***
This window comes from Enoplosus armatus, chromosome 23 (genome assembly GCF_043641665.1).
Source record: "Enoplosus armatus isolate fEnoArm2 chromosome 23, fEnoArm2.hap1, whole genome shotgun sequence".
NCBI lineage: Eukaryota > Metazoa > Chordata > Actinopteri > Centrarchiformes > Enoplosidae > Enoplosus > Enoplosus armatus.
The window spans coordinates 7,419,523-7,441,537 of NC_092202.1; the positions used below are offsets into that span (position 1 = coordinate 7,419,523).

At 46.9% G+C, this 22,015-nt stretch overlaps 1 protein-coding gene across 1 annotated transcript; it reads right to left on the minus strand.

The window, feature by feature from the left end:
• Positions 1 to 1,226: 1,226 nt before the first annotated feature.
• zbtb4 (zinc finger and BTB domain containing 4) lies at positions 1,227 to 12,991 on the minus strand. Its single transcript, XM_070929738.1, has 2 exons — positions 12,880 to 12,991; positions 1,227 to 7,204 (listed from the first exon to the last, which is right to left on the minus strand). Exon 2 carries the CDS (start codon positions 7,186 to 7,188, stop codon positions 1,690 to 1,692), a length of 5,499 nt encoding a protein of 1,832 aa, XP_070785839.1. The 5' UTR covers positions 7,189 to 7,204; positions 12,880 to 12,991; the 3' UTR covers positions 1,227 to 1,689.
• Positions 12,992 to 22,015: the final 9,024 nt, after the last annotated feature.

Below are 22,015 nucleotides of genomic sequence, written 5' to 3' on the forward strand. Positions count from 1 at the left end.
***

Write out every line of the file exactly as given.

This window comes from Enoplosus armatus, chromosome 23 (genome assembly GCF_043641665.1).
Source record: "Enoplosus armatus isolate fEnoArm2 chromosome 23, fEnoArm2.hap1, whole genome shotgun sequence".
NCBI lineage: Eukaryota > Metazoa > Chordata > Actinopteri > Centrarchiformes > Enoplosidae > Enoplosus > Enoplosus armatus.
The window spans coordinates 7,419,523-7,441,537 of NC_092202.1; the positions used below are offsets into that span (position 1 = coordinate 7,419,523).

At 46.9% G+C, this 22,015-nt stretch overlaps 1 protein-coding gene across 1 annotated transcript; it reads right to left on the minus strand.

The window, feature by feature from the left end:
• Positions 1 to 1,226: 1,226 nt before the first annotated feature.
• zbtb4 (zinc finger and BTB domain containing 4) lies at positions 1,227 to 12,991 on the minus strand. Its single transcript, XM_070929738.1, has 2 exons — positions 12,880 to 12,991; positions 1,227 to 7,204 (listed from the first exon to the last, which is right to left on the minus strand). Exon 2 carries the CDS (start codon positions 7,186 to 7,188, stop codon positions 1,690 to 1,692), a length of 5,499 nt encoding a protein of 1,832 aa, XP_070785839.1. The 5' UTR covers positions 7,189 to 7,204; positions 12,880 to 12,991; the 3' UTR covers positions 1,227 to 1,689.
• Positions 12,992 to 22,015: the final 9,024 nt, after the last annotated feature.

Below are 22,015 nucleotides of genomic sequence, written 5' to 3' on the forward strand. Positions count from 1 at the left end.